Generally in the art a metal or glass substrate is roughened by some means before the first layer of coating is applied so that mechanical bonding will assist chemical adhesive means in holding the coating onto the substrate. Typical roughening means include acid etching, sand-blasting, grit-blasting, and baking a rough layer of glass, ceramic or enamel frit onto the substrate. The problem of adhesion of non-stick coatings to substrates is exacerbated by the nature of the coatings. If the coating is optimized for release to prevent food particles from sticking to it, for easy clean-up after cooking or durability, or to facilitate low friction sliding contact, almost by definition there will be difficulties in making it adhere well to the substrate.

The substrate can be metal, often aluminum or stainless steel used for cookware or industrial applications. It can be glass or ceramic. It might even be plastic for microwave oven cookware, or it could be an industrial article such as a saw made of carbon steel. Whatever the substrate or the application, if it is necessary to roughen the substrate to make the coating adhere, that at least adds cost and can cause other difficulties including creating a rough profile which can protrude or telegraph through the coating. This is especially undesirable when smoothness is sought, such as for saws, steam irons and copier rolls. The environmental cost of disposing of etchant materials can be significant. Sometimes, especially for glass and ceramic substrates, this also can cause unacceptable weakness or brittleness of the substrate.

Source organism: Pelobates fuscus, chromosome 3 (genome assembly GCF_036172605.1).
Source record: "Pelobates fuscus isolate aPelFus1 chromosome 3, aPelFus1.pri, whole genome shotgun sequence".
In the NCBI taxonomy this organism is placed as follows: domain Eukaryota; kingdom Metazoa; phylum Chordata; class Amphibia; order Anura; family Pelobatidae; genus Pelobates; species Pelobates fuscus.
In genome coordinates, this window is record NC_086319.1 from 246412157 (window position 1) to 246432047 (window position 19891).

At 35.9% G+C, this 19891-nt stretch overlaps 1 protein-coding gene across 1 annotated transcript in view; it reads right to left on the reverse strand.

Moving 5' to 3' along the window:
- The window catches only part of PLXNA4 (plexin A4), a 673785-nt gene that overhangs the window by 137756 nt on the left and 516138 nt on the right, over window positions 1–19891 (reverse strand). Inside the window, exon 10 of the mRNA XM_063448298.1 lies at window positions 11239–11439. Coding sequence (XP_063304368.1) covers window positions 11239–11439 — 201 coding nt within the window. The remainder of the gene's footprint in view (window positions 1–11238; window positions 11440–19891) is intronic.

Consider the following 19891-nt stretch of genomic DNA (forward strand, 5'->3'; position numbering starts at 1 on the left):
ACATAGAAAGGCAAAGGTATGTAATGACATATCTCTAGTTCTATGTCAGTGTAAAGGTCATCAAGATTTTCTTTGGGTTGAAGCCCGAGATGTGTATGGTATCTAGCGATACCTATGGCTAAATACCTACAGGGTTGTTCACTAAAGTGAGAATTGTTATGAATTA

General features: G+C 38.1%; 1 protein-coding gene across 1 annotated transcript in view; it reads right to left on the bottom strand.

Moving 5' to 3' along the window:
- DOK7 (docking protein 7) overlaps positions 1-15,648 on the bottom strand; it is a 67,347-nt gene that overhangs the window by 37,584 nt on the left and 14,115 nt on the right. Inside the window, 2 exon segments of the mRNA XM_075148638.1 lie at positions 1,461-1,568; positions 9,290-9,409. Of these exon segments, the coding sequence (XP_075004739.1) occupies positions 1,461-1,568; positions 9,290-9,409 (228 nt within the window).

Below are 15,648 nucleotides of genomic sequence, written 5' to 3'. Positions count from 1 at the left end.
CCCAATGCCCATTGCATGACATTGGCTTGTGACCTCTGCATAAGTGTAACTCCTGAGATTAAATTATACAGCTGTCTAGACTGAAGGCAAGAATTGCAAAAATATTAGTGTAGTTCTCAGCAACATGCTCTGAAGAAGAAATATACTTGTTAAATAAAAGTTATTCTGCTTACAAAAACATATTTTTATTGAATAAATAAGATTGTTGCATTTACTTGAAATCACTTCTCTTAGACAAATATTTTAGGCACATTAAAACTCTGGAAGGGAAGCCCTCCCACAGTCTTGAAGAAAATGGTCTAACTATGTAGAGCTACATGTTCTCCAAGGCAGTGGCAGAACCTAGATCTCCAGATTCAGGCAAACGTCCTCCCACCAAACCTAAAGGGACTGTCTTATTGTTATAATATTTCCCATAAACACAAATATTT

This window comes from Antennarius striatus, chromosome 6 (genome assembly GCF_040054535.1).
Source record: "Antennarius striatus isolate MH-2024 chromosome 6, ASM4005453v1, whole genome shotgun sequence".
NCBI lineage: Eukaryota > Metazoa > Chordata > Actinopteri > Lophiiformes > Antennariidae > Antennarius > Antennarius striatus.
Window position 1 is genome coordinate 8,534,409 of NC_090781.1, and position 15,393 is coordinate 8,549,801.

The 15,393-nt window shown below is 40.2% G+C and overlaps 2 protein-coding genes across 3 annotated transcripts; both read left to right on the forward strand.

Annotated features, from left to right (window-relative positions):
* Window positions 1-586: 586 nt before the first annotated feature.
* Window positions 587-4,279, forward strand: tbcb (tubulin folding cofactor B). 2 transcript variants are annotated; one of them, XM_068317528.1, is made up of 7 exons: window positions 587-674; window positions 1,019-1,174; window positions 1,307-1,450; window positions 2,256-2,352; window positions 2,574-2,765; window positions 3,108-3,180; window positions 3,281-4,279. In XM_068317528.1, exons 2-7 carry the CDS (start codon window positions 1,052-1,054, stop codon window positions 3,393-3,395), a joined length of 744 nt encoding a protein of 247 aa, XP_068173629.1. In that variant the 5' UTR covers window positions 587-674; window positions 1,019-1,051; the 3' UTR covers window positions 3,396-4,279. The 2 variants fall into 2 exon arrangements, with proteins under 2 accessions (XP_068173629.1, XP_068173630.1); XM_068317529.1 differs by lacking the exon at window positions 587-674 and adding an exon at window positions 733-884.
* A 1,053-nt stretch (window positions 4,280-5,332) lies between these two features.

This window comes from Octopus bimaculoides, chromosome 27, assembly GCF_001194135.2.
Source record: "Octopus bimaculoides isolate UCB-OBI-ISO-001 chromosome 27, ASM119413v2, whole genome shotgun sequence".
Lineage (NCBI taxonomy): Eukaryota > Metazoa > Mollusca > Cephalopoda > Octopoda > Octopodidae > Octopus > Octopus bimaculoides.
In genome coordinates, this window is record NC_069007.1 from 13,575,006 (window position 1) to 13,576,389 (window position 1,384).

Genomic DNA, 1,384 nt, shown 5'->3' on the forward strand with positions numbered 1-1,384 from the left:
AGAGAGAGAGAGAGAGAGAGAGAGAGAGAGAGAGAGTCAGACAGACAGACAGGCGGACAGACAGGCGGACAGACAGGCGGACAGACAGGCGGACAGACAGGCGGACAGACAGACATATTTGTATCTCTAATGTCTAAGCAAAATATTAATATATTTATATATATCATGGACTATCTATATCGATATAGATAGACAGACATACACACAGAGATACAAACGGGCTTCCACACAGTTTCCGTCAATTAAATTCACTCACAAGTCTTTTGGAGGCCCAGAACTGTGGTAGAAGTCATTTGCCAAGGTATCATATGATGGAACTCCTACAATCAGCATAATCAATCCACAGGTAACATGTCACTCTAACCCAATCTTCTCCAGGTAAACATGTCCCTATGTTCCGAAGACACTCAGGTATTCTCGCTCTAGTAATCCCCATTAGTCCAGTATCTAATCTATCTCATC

Means of enhancing adhesion of non-stick coatings to a substrate are illustrated by the following patents.